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Former Black Fern takes up new Women's High Performance role with NZR

By Sam Smith
(Photo by MARWAN NAAMANI/AFP via Getty Images)

Fresh from overseeing the Black Ferns successful Rugby World Cup 2021 campaign, Hannah Porter will take the newly confirmed role of Head of Women’s High Performance at New Zealand Rugby.


Porter had been seconded from High Performance Sport New Zealand (HPSNZ) throughout 2022, where she has worked as a Performance Team Leader. In this new role, Porter will oversee the Black Ferns, Black Ferns Sevens, collaborate with Super Rugby Aupiki clubs and lead the development of player pathways to these programmes.

No stranger to the black jersey, Porter played 22 Tests for the Black Ferns between 2000 and 2008, including winning two Rugby World Cup titles. She played six tournaments for the Black Ferns Sevens including captaining the side at the 2009 Rugby World Cup Sevens. Porter went on to hold manager and campaign manager roles for both teams across several years after retiring from playing.

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Porter said she is looking forward to continuing her work in rugby.

“I’m really excited to be part of the long term, sustainable success of the women’s game here in New Zealand. We have a women’s high performance and talent strategy that is due to be completed early next year that will drive a lot of the work in this space and ensure we build an aligned, connected and innovative system.

“I’m incredibly thankful to HPSNZ and the experience I’ve had working with them, learning from different sports, campaigns and systems has been hugely valuable,” said Porter.

New Zealand Rugby General Manager of Professional Rugby and Performance Chris Lendrum said it is a fantastic outcome to secure Porter in a full-time role in rugby.

“Coming off the back of an amazing Black Ferns campaign, we know we have a huge opportunity to grow the women’s professional game and the performance structures to enable sustained success and world class playing and training environments.


“We know we have a lot of work to do. Hannah’s passion and expertise, combined with increased people and financial resource in this area, will be essential in delivering this,” said Lendrum.

“I would like to thank HPSNZ for their support in releasing Hannah to work with NZR and the Black Ferns in 2022.”

Porter’s role will work alongside Mike Anthony who will continue to oversee the men’s high performance teams and system.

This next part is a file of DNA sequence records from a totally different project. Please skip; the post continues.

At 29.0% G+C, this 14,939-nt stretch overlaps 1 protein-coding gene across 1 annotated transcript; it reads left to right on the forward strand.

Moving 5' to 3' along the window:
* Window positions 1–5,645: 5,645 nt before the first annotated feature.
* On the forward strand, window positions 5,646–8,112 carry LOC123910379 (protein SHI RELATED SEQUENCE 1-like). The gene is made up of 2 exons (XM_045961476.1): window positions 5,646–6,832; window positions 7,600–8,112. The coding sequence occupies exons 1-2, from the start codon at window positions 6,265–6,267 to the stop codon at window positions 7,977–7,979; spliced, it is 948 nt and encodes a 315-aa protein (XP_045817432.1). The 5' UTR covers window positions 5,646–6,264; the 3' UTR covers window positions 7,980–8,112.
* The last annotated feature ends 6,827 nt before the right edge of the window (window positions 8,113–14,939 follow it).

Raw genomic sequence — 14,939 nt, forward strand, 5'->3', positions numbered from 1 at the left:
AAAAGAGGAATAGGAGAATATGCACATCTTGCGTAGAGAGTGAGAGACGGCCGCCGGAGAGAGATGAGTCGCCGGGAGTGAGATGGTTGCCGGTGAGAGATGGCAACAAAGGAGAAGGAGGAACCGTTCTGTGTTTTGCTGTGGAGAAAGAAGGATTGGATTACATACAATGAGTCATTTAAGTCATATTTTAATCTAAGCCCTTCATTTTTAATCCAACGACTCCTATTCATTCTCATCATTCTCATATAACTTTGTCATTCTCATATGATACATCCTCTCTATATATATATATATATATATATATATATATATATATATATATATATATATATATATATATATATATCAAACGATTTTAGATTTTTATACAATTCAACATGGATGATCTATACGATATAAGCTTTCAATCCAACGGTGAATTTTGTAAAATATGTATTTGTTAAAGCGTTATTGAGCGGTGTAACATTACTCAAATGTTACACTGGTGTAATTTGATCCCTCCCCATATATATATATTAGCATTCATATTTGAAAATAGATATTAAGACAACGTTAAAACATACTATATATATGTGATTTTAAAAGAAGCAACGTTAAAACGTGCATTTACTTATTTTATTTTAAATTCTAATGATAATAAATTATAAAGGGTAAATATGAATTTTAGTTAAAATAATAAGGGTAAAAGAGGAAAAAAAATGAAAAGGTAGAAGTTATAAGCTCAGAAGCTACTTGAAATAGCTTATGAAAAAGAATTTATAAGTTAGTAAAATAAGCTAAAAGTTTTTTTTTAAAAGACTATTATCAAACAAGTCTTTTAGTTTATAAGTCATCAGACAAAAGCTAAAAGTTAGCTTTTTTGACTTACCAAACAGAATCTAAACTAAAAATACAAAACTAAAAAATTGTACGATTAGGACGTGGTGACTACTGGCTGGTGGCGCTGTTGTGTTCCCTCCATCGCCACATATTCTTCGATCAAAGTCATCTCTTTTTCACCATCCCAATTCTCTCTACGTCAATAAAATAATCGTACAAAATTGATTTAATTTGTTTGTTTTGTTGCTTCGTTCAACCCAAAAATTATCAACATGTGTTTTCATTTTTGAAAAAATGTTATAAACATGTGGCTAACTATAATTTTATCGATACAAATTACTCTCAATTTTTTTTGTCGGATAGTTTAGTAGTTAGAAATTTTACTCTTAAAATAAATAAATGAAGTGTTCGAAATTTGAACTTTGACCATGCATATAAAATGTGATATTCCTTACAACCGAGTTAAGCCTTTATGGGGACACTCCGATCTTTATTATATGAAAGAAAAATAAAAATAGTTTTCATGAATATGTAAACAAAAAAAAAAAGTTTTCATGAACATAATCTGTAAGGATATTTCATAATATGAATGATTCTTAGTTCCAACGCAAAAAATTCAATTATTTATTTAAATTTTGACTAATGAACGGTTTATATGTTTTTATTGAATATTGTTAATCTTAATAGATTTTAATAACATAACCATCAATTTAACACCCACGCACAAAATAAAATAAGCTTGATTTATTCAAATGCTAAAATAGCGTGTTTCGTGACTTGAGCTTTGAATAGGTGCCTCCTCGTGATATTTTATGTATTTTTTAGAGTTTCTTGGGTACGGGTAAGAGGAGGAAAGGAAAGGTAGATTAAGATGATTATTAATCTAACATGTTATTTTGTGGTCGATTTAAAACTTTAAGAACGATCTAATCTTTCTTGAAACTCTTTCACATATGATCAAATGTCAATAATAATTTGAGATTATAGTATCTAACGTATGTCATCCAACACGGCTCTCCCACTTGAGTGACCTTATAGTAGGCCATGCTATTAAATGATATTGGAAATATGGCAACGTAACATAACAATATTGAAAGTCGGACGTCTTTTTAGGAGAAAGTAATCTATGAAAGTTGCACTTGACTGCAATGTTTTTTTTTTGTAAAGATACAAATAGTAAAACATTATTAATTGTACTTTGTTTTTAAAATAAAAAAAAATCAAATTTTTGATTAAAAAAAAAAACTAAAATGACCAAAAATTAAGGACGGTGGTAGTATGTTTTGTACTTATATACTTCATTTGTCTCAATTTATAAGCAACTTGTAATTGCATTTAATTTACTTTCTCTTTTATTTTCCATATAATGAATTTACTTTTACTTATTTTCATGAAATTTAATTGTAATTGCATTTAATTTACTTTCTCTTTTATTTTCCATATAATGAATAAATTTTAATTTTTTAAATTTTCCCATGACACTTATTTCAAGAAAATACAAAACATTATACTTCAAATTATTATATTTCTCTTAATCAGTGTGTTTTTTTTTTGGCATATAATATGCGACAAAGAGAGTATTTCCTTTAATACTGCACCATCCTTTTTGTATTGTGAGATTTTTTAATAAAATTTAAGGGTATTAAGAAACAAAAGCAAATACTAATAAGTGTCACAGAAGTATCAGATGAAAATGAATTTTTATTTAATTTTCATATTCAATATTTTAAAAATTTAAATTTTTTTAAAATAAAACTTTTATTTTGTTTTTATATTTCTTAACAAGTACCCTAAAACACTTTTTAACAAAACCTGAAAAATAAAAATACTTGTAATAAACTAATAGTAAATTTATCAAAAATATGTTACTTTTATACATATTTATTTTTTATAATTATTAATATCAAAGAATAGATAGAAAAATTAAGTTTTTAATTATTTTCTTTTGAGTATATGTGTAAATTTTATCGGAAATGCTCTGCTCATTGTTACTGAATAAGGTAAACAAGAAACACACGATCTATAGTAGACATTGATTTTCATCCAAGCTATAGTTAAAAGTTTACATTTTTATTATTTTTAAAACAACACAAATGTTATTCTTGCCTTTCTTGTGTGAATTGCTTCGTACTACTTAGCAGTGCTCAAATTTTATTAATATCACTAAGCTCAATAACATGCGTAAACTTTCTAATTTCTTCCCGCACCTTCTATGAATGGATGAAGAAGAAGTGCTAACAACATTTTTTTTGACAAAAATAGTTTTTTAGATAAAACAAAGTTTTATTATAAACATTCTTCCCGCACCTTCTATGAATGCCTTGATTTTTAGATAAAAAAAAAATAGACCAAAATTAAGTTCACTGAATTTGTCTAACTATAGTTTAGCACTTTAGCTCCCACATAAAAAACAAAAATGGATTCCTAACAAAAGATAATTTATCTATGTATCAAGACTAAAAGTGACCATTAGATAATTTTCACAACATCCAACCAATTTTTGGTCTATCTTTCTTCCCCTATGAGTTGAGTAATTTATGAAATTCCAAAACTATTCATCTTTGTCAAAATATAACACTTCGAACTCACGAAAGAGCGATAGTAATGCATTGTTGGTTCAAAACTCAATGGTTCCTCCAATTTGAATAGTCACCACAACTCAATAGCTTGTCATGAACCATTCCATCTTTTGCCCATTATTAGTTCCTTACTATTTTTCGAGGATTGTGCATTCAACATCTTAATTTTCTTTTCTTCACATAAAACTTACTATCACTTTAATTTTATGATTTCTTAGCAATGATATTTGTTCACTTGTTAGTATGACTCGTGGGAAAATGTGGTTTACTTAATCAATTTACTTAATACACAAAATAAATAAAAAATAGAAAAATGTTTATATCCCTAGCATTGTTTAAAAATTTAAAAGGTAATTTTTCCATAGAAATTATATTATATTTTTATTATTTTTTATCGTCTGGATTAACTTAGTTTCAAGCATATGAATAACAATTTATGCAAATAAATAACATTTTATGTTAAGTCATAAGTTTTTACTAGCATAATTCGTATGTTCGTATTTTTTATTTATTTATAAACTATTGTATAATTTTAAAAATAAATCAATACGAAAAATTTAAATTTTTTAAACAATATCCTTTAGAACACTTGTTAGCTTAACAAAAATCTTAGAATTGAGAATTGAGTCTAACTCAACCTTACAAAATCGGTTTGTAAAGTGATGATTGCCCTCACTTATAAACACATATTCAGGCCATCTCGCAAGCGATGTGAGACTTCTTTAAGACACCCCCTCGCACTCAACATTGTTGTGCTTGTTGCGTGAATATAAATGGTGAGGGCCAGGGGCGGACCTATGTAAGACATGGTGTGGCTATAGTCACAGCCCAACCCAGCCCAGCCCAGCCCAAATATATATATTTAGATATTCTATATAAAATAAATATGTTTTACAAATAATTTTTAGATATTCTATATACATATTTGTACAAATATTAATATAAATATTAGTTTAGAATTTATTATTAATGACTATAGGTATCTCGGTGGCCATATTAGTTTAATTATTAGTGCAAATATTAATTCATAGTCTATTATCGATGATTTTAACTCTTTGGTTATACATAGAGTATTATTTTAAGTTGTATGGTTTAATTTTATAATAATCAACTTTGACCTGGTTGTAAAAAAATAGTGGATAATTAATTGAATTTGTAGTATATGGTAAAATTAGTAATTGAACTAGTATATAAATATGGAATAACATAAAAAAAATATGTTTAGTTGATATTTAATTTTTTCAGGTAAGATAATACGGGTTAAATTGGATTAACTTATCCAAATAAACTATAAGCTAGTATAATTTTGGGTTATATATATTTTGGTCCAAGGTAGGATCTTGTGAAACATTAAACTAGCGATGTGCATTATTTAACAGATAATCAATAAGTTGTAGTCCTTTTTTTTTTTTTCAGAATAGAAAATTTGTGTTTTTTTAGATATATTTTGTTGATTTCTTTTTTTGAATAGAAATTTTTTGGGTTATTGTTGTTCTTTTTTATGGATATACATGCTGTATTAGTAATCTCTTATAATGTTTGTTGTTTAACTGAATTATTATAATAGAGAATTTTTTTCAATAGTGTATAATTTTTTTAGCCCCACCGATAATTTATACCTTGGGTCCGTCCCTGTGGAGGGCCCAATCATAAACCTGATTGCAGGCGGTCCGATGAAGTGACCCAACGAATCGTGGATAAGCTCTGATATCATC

-Press Release/NZR


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Jon 3 hours ago
Why Sam Cane's path to retirement is perfect for him and the All Blacks

> It would be best described as an elegant solution to what was potentially going to be a significant problem for new All Blacks coach Scott Robertson. It is a problem the mad population of New Zealand will have to cope with more and more as All Blacks are able to continue their careers in NZ post RWCs. It will not be a problem for coaches, who are always going to start a campaign with the captain for the next WC in mind. > Cane, despite his warrior spirit, his undoubted commitment to every team he played for and unforgettable heroics against Ireland in last year’s World Cup quarter-final, was never unanimously admired or respected within New Zealand while he was in the role. Neither was McCaw, he was considered far too passive a captain and then out of form until his last world cup where everyone opinions changed, just like they would have if Cane had won the WC. > It was never easy to see where Cane, or even if, he would fit into Robertson’s squad given the new coach will want to be building a new-look team with 2027 in mind. > Cane will win his selections on merit and come the end of the year, he’ll sign off, he hopes, with 100 caps and maybe even, at last, universal public appreciation for what was a special career. No, he won’t. Those returning from Japan have already earned the right to retain their jersey, it’s in their contract. Cane would have been playing against England if he was ready, and found it very hard to keep his place. Perform, and they keep it however. Very easy to see where Cane could have fit, very hard to see how he could have accomplished it choosing this year as his sabbatical instead of 2025, and that’s how it played out (though I assume we now know what when NZR said they were allowing him to move his sabbatical forward and return to NZ next year, they had actually agreed to simply select him for the All Blacks from overseas, without any chance he was going to play in NZ again). With a mammoth season of 15 All Black games they might as well get some value out of his years contract, though even with him being of equal character to Richie, I don’t think they should guarantee him his 100 caps. That’s not what the All Blacks should be about. He absolutely has to play winning football.

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